In addition to the gelled kerosines in the table above, gelled kerosines having a shear strength more than 15 g/cm2 were obtained using the following acid derivatives.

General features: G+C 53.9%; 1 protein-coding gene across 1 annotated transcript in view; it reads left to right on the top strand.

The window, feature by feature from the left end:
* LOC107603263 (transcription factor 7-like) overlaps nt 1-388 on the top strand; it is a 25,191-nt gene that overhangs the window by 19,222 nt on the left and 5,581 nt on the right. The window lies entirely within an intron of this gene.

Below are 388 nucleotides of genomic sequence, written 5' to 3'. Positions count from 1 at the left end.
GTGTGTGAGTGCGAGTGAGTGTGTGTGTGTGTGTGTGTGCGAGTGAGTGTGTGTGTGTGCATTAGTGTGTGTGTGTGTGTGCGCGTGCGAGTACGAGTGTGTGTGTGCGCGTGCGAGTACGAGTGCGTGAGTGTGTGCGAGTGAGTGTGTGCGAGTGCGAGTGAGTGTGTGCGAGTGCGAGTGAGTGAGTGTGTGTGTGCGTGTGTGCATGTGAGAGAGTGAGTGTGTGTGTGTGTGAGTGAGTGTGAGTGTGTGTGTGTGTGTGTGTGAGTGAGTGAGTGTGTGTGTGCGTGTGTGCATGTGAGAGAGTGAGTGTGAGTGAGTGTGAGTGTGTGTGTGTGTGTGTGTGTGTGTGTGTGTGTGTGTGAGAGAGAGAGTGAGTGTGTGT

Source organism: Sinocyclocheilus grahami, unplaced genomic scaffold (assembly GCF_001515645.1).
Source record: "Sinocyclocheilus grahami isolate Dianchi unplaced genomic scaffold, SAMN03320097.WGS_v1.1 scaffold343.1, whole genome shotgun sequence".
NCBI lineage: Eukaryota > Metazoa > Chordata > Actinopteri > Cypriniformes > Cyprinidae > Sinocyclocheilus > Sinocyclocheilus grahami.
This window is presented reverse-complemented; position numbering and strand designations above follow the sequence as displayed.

N.sup.α,N.sup.δ-dicaproyl-, N.sup.α,N.sup.δ-dilauroyl-, N.sup.α,N.sup.δ-dicocoylornithine; N.sup.α,N.sup.ε-dicaproyl-, N.sup.α,N.sup.ε-dicapryloyl-, N.sup.α,N.sup.ε-dilauroyl-, N.sup.α,N.sup.ε-dicocoyllysine; N.sup.α,N.sup.δ-dicapryloyl ornithine n-octyl, 2-ethylhexyl, decyl esters; N.sup.α,N.sup.δ-dilauroylornithine n-hexyl, n-octyl, 2-ethylhexyl, decyl, lauryl esters; N.sup.α,N.sup.δ-dicocoylornithine n-hexyl, n-octyl, 2-ethylhexyl, decyl, lauryl esters; N.sup.α,N.sup.δ-distearoylornithine n-hexyl, n-octyl, 2-ethylhexyl, decyl, lauryl ester; N.sup.α,N.sup.δ-ditallowylornithine n-hexyl, n-octyl, 2-ethylhexyl, decyl, lauryl ester;N.sup.α,N.sup.ε-dicapryloyllysine n-hexyl, n-octyl, 2-ethylhexyl, decyl esters; N.sup.α,N.sup.ε-dilauroyllysine n-hexyl, n-octyl, laruyl, 2-ethylhexyl, decylesters;N.sup.α,N.sup.ε-dicocoyllysine n-hexyl, n-octyl, lauryl, 2-ethylhexyl, decyl esters; N.sup.α,N.sup.ε-distearoyllysine n-octyl, lauryl, n-ethylhexyl, decyl esters; N.sup.α,N.sup.εditallowyllysine n-hexyl, n-octyl, lauryl, 2-ethylhexyl, decyl esters; N-acetylglutamic acid-α,γ-distearylamide; N-capryloylglutamic acid-α,γ-diamide, di-n-butyl, di-isobutyl, di-n-octyl, di-2-ethylhexyl, dilauryl, distearylamide; N-cocoylglutamic acid-α,γ-diamide, di-n-butyl, diisobutyl, di-n-octyl, di-2-ethylhexyl, dilauryl, distearylamide; N-stearoylglutamic acid-α,γ-diamide, di-n-butyl, diisobutyl, di-n-octyl, di-2-ethylhexyl, dilauryl, distearylamide; N-tallowylglutamic acid-α,γ-diamide, di-n-butyl, diisobutyl, di-n-octyl, di-2-ethylhexyl, dilauryl, distearylamide; N-lauroylglutamic acid-α, γ-diisobutyl, dilaurylamide; N.sup.α,N.sup.ε-diacetyllysine lauryl, stearylamide; N.sup.α,N.sup.ε-dicapryloyllysine amide, n-butyl, isobutyl, n-octyl, 2-ethylhexyl, stearylamide; N.sup.α,N.sup.ε-dilauroyllysine amide, n-butyl, isobutyl, n-octyl, 2-ethylhexyl, lauryl, stearyl amide; N.sup.α,N.sup.ε-dicocoyllysine amide, n-butyl, isobutyl, n-octyl, 2-ethylhexyl, lauryl, stearylamide; N.sup.α,N.sup.ε-distearoyllysine amide, n-butyl, isobutyl, n-octyl, 2-ethylhexyl, lauryl, stearylamide; N.sup.α,N.sup.ε-ditallowyllysine amide, n-butyl, isobutyl, n-octyl, 2-ethylhexyl, lauryl, stearylamide; N.sup.α,N.sup.ε-dicapryloyllysine n-octyl-, 2-ethylhexyl-, lauryl-amine salt; N.sup.α,N.sup.ε-dilauroyllysine n-octyl-, 2-ethylhexyl-, lauryl-stearyl amine salt; N.sup.α,N.sup.ε-dicocoyllysine n-butyl-, isobutyl-, n-octyl-, 2-ethylhexyl-, lauryl-, stearyl amine salt; N.sup.α,N.sup.ε-distearoyllysine n-butyl-, isobutyl-, n-octyl-, 2-ethylhexyl-, lauryl-, stearyl amine salt; N.sup.α,N.sup.ε-ditallowyllysine n-butyl, isobutyl-, n-octyl-, 2-ethylhexyl-, lauryl-, stearyl amine salt; N.sup.α,N.sup.δ-dicapryloylornithine n-octyl-, 2-ethylhexyl-, lauryl-, stearyl amine salt; N.sup.α,N.sup.δ-dilauroylornithine n-butyl-, isobutyl-, n-octyl-, 2-ethylhexyl-, lauryl-, stearyl amine salt N.sup.α,N.sup.δ-dicocoylornithine n-butyl-, isobutyl-, n-octyl-, 2-ethylhexyl-, lauryl-, stearyl amine salt; N.sup.α,N.sup.δ-distearoylornithine n-butyl-, isobutyl-, n-octyl-, 2-ethylhexyl-, lauryl, stearyl amine salt; N.sup.α,N.sup.δ-ditallowylornithine n-butyl-, isobutyl-, n-octyl-, 2-ethylhexyl-, lauryl-, stearyl amine salt.